IRON BIOAVAILABILITY is the proportion of ingested iron which is absorbed from the intestines and transferred into the circulation.

Haem iron:   iron as haemoglobin found in red meat, poultry and fish, is approximately 20% or more absorbed when assessed as a single food.

Non haem iron:   ferrous or ferric iron salts as found in non-animal sources including plant foods and supplements, is absorbed at the rate of 5% or less.

Ascorbic acid can enhance non-haem iron absorption by 2 to 3 times when the dose is kept well below 1,000 mg daily and the variety of foods within the meal is minimal.

The muscle proteins in meat enhance the absorption of non-haem iron by up to 3 times.   Alcohol, lactic, tartaric and citric acids have been reported to increase absorption.

Phytate is a potent inhibitor which can decrease non-haem iron absorption by 50 to 80%.   It is found particularly in cereals, (highest content in those unrefined), legumes and nuts.   A wholemeal bread roll contains 300 mg of phytate, a white roll has 25 mg, cornflakes 40mg/100gram, shredded wheat cereals 950 mg/100 gram and high bran cereals 3,000 mg/100 gram.   Therefore, take ascorbic acid if your diet is high in phytate.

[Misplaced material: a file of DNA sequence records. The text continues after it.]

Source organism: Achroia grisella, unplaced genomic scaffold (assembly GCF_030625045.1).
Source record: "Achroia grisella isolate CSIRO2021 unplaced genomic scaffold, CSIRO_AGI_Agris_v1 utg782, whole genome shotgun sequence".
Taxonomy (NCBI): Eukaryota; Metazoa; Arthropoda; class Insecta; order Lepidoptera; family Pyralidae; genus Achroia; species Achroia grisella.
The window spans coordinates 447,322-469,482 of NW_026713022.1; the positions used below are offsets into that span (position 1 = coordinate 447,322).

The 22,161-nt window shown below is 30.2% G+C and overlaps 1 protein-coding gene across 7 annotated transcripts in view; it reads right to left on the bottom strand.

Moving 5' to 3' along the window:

Polyphenols inhibit non-haem iron absorption, they are found in tea, (250 ml cup of black tea reduces absorption by 50%), coffee and some vegetables.   Therefore I recommend tea and coffee be consumed only between meals.

Calcium from dairy foods and supplements has been shown to inhibit both haem and non-haem absorption in a single meal, overall dietary link not clear.   Iron and Calcium do compete with each other for absorption.

Soy products have low IRON BIOAVAILABILITY, except when processed ie miso, tofu.

Breast milk has high IRON BIOAVAILABILITY, cow’s milk iron is plentiful but poorly absorbed and soy milk iron is least readily absorbed.

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